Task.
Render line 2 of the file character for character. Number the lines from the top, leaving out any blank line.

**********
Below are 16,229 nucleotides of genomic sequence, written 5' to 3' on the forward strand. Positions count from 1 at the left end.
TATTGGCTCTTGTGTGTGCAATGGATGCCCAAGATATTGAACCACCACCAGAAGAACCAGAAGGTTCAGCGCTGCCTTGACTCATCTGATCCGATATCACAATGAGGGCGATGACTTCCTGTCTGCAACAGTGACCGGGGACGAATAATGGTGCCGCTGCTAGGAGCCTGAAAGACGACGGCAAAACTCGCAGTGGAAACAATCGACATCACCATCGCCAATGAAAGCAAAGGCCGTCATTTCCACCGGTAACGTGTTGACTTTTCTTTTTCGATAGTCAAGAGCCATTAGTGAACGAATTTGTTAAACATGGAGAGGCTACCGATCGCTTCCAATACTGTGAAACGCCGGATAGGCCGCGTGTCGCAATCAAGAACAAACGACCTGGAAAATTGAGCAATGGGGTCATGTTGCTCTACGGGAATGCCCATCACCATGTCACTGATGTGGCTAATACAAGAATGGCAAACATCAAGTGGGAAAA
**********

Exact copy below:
TATTGGCTCTTGTGTGTGCAATGGATGCCCAAGATATTGAACCACCACCAGAAGAACCAGAAGGTTCAGCGCTGCCTTGACTCATCTGATCCGATATCACAATGAGGGCGATGACTTCCTGTCTGCAACAGTGACCGGGGACGAATAATGGTGCCGCTGCTAGGAGCCTGAAAGACGACGGCAAAACTCGCAGTGGAAACAATCGACATCACCATCGCCAATGAAAGCAAAGGCCGTCATTTCCACCGGTAACGTGTTGACTTTTCTTTTTCGATAGTCAAGAGCCATTAGTGAACGAATTTGTTAAACATGGAGAGGCTACCGATCGCTTCCAATACTGTGAAACGCCGGATAGGCCGCGTGTCGCAATCAAGAACAAACGACCTGGAAAATTGAGCAATGGGGTCATGTTGCTCTACGGGAATGCCCATCACCATGTCACTGATGTGGCTAATACAAGAATGGCAAACATCAAGTGGGAAAA